The First Three Lines: A Contest

Yesterday, rather on a whim, I went through a few of the books on my shelves and jotted down the first three lines from each of them. Well, in most cases it was the first three lines—in a few I did more or less. And then it occurred to me that it might be fun to make a contest out of this. Most of these books are either classics or bestsellers. Most are the kind of books I love to read, though a couple are not. The majority of these books will be familiar to you either because they are on your bookshelves or because you’ve seen them just after walking in to your local Christian bookstore.

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So here’s the contest. Send me an email with the book and the author for each of the following selections (and, if you could, make the title of the email “The First Three Lines.” The person who gets the most right will win a $50 gift certificate for Westminster Books. If there is a tie, I’ll just randomly choose one to be the winner. Get to it!


  1. “Do you know the painting by Holman Hunt, the leader of the Pre-Raphaelite Brotherhood, titled The Shadow of Death? It depicts the inside of the carpenter’s shop in Nazareth. Stripped to the waist, Jesus stands by a wooden trestle on which he has put down his saw.”

  2. “As clowns yearn to play Hamlet, so I have wanted to write a treatise on God. This book, however, is not it. Its length might suggest that it is trying to be, but anyone who takes it that way will be disappointed.”

  3. “This is a serious book about being happy in God. It’s about happiness because that is what our Creator commands: ‘Delight yourself in the LORD!’ (Psalm 37:4). And it is serious because, as Jeremy Taylor said, ‘God threatens terrible things if we will not be happy.’”

  4. “A farmer plows his field, sows the seed, and fertilizes and cultivates—all the while knowing that in the final analysis he is utterly dependent on forces outside of himself. He knows he cannot cause the seek to germinate, nor can he produce the rain and sunshine for growing and harvesting the crop. For a successful harvest, he is dependent on these things from God.”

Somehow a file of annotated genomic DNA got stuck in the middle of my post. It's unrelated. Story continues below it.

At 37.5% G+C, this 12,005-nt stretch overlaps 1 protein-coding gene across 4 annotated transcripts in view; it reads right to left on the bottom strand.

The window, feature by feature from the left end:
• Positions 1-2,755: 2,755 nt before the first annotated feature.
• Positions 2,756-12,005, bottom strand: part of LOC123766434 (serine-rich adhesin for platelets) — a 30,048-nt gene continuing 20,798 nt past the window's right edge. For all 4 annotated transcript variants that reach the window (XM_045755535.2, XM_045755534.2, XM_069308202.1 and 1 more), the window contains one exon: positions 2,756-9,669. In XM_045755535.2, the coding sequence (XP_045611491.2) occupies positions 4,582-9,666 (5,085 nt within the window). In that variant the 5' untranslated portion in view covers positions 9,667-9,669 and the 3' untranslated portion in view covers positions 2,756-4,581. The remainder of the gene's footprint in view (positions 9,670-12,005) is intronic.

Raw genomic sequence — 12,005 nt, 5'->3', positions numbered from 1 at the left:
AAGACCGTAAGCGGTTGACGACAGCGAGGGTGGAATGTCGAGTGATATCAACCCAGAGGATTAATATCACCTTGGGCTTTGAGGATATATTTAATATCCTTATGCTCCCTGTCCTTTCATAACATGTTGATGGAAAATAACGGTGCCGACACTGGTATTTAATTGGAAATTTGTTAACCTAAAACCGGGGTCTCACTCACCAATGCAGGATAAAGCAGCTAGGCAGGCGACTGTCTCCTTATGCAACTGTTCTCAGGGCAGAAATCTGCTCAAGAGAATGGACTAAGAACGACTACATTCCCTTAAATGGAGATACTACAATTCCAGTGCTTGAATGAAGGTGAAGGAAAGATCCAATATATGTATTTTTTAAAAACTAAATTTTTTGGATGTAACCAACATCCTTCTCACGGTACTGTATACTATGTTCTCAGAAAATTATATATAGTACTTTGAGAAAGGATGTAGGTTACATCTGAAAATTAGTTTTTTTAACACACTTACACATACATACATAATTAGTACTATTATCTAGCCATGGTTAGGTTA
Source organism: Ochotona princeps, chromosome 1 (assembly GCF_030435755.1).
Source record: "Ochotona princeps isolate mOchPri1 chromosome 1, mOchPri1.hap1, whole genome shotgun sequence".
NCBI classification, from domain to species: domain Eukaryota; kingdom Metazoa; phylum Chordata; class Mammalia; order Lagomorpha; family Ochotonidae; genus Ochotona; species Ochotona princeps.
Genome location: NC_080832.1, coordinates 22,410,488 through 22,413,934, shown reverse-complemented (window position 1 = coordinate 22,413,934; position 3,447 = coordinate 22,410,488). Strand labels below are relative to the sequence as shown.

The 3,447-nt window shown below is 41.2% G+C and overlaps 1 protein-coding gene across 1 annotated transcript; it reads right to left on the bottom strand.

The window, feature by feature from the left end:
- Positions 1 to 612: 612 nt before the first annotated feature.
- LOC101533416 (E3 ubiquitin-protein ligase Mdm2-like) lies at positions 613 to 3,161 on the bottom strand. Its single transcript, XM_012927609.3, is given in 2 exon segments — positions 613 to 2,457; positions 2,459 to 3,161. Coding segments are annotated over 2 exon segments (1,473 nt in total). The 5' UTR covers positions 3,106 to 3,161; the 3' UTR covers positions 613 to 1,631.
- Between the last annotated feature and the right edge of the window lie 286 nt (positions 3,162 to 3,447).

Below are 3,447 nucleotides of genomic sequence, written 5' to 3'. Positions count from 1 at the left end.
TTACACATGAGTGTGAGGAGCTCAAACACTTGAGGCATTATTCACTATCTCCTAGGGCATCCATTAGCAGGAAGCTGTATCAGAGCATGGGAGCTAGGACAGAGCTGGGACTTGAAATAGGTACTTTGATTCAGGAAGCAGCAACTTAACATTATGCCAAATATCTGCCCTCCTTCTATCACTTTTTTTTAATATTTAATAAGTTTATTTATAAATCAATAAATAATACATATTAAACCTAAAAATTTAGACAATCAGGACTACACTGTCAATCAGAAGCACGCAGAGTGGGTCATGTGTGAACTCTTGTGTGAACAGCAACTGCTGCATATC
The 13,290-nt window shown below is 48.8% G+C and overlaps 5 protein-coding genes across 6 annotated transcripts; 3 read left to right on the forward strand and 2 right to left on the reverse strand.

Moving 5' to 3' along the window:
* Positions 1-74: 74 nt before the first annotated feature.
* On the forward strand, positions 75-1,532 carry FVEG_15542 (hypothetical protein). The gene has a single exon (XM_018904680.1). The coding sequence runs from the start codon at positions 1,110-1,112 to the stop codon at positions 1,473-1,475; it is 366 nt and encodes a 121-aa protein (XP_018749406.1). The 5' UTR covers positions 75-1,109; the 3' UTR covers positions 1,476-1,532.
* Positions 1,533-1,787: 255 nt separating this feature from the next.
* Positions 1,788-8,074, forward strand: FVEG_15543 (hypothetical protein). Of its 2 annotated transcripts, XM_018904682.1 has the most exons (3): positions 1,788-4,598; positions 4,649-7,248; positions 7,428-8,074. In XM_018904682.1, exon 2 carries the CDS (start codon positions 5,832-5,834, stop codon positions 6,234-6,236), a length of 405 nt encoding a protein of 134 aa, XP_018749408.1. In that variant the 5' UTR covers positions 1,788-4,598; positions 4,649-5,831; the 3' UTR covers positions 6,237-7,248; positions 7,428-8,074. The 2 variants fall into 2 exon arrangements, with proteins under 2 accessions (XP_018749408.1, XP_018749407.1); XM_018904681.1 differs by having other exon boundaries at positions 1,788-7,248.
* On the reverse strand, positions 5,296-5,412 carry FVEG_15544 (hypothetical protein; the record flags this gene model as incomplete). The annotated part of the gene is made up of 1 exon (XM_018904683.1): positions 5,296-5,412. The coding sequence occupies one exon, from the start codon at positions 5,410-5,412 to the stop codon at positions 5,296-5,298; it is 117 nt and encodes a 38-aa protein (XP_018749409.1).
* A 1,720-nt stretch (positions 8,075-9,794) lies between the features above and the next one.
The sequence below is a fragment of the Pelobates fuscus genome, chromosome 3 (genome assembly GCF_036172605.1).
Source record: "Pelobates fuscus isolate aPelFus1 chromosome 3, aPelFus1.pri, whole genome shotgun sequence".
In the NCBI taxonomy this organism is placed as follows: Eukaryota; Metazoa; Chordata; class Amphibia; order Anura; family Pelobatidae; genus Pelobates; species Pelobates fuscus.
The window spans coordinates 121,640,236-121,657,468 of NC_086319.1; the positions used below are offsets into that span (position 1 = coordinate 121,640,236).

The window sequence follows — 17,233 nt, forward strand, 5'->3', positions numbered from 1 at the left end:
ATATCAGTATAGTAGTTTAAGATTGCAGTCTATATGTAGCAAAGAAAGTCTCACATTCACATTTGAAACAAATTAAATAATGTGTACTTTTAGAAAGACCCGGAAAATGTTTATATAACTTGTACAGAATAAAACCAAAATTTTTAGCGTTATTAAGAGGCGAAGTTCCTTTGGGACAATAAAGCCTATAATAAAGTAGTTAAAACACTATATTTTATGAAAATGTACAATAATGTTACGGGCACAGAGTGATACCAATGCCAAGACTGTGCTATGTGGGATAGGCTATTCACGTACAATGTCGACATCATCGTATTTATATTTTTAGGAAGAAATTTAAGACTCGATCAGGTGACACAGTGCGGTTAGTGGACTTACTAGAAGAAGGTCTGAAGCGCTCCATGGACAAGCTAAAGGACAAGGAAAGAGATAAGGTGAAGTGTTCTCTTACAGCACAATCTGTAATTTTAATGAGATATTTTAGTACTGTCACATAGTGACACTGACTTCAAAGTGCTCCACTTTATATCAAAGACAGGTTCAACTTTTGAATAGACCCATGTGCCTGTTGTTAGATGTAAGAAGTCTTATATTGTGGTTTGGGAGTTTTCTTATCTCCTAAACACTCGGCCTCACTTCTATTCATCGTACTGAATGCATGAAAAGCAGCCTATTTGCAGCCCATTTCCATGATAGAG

5. “I once listened to an Indian on television say that God was in the wind and the water, and I wondered at how beautiful that was because it meant you could swim in Him or have Him brush your face in a breeze. I am early in my story, but I believe I will stretch out into eternity, and in heaven I will reflect upon these early days, these days when it seemed God was down a dirt road, walking toward me. Years ago He was a swinging speck in the distance; now He is close enough I can hear His singing.”

  6. “I know. I almost want to apologize. Dear Lord—do we really need another book for men? Nope. We need soemthing else. We need permission.”

  7. “The question before us is what the Christian life, true spirituality, really is, and how it may be lived in a twentieth-century setting.”

  8. “If you’re familiar with the life of Charles Haddon Spurgeon, you have probably heard of ‘the Down-Grade Controversy.’ Spurgeon spent the final four years of his life at war against the trends of early modernism, which he rightly saw as a threat to biblical Christianity.”

  9. “In a culture that so often rewards the proud—a world quick to admire and applaud the prideful, a world eager to bestow the label ‘great’ on these same individuals—humility occasionally attracts some surprising attention.”

  10. “Thanks for picking up this book. Some people never get past the title. ‘My friends won’t touch it,’ one girl told me.”

  11. “Bookstores overflow with accounts of near-death and after-death experiences, complete with angels giving guided tours of Heaven. A few of these books may have authentic components, but many are unbiblical and misleading. We Christians who believe God’s Word are partly to blame for this.”

  12. “I died on January 18, 1989. Paramedics reached the scene of the accident within minutes. They found no pulse and declared me dead.”

  13. “Baseball. Hot dogs. Apple Pie. Chevrolet. These are all things American.”

  14. “Sacred cows make the best hamburger, but the meat can be hard to swallow. Christians cherish a mythology that, along with their theology, shapes and directs their lives. Perhaps no myth more strongly influences us than our understanding of how to know the will of God.”

  15. “In my basement, behind some bikes and suitcases and boxes, sits a Velvet Elvis. A genuine, bought-by-the-side-of-the-road Velvet Elvis. And to say that this painting captures The King in all his glory would be an understatement.”